Research in archaeology and anthropology on the evolution of modern patterns of human behavior often makes use of general theories of signs, usually derived from semiotics. Recent work generalizing David Lewis’ 1969 model of signaling provides a better theory of signs than those currently in use. This approach is based on the coevolution of behaviors of sign production and sign interpretation. I discuss these models and then look at applications to human prehistoric behavior, focusing on body ornamentation, tools, and other artifacts.
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For partial common interest, see Crawford and Sobel (1982) and Godfrey-Smith (2013). For cases with signaling despite complete conflict of interest, see Godfrey-Smith and Martinez (in press). Another sense of complete conflict of interest is the sense seen in a “zero-sum game.” Relationships between this sense and the preference-reversal sense are discussed in the Godfrey-Smith and Martinez paper. The cases where information use exists despite complete conflict of interest are not also zero-sum.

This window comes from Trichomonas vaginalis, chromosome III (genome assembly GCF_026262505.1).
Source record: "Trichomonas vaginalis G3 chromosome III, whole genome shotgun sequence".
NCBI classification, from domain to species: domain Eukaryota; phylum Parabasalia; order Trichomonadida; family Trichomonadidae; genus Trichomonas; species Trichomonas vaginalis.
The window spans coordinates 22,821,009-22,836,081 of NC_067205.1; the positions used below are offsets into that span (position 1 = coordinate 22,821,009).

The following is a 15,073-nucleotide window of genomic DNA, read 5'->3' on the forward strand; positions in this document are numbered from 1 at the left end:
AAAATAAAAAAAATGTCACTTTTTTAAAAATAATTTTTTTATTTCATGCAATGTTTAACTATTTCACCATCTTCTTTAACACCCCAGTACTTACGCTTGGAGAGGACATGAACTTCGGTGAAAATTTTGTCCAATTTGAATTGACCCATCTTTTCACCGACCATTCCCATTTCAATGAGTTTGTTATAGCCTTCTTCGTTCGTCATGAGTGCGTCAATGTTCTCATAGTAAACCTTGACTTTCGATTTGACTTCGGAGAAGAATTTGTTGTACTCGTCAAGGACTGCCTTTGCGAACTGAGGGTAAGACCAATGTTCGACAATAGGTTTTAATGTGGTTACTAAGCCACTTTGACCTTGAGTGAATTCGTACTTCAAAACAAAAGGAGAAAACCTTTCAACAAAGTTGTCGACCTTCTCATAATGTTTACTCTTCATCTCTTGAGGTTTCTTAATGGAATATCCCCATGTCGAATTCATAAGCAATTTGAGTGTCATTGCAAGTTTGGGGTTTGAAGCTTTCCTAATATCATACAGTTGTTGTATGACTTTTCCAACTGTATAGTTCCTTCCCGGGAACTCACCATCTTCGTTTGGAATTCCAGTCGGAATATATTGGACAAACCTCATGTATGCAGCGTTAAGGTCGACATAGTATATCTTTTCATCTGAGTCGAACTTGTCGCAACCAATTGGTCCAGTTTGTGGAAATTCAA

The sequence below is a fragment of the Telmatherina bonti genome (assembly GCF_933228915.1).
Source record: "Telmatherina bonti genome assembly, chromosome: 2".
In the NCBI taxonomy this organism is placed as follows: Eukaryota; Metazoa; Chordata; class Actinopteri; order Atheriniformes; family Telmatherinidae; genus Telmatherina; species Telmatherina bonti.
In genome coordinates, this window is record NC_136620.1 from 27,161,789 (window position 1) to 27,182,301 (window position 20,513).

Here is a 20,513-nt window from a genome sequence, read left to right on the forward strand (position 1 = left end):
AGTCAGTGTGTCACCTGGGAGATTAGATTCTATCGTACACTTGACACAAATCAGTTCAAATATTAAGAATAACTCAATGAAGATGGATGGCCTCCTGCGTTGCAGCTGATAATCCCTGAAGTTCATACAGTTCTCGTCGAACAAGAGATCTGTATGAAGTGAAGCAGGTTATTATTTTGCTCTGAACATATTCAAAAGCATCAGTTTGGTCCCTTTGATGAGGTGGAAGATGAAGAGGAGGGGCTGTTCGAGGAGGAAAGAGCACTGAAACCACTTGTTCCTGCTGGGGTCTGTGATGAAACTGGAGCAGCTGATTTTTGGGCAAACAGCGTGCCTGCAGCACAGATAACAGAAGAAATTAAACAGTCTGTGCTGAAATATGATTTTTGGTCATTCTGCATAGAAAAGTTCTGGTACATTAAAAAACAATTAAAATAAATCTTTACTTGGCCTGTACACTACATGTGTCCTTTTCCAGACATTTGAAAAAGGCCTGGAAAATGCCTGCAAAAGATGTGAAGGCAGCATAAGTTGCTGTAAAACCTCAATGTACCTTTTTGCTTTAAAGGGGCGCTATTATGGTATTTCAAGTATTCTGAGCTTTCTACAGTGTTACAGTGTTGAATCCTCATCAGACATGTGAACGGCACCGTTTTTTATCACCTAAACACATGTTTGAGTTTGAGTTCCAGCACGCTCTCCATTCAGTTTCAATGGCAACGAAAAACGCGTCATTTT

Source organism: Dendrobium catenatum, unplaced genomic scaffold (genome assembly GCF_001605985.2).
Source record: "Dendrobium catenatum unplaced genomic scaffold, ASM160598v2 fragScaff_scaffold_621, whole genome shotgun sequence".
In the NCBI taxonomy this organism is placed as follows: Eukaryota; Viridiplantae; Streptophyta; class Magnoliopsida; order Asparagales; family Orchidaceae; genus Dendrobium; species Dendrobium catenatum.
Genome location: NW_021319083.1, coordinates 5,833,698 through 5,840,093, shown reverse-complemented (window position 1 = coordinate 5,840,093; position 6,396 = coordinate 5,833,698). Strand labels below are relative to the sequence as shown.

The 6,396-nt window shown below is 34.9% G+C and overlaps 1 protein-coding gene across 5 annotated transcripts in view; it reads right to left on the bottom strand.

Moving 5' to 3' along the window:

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Thanks to all the participants at the 2012 “Symbols, Signals and the Archaeological Record” workshop at the Australian National University, and to the City University of New York for research support. Helpful comments on an earlier draft were provided by Peter Hiscock, Steven Kuhn, Jane Sheldon, Kim Sterelny, and Mary Stiner.
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Godfrey-Smith, P. Signs and Symbolic Behavior. Biol Theory 9, 78–88 (2014). https://doi.org/10.1007/s13752-013-0140-0
- Sender–receiver model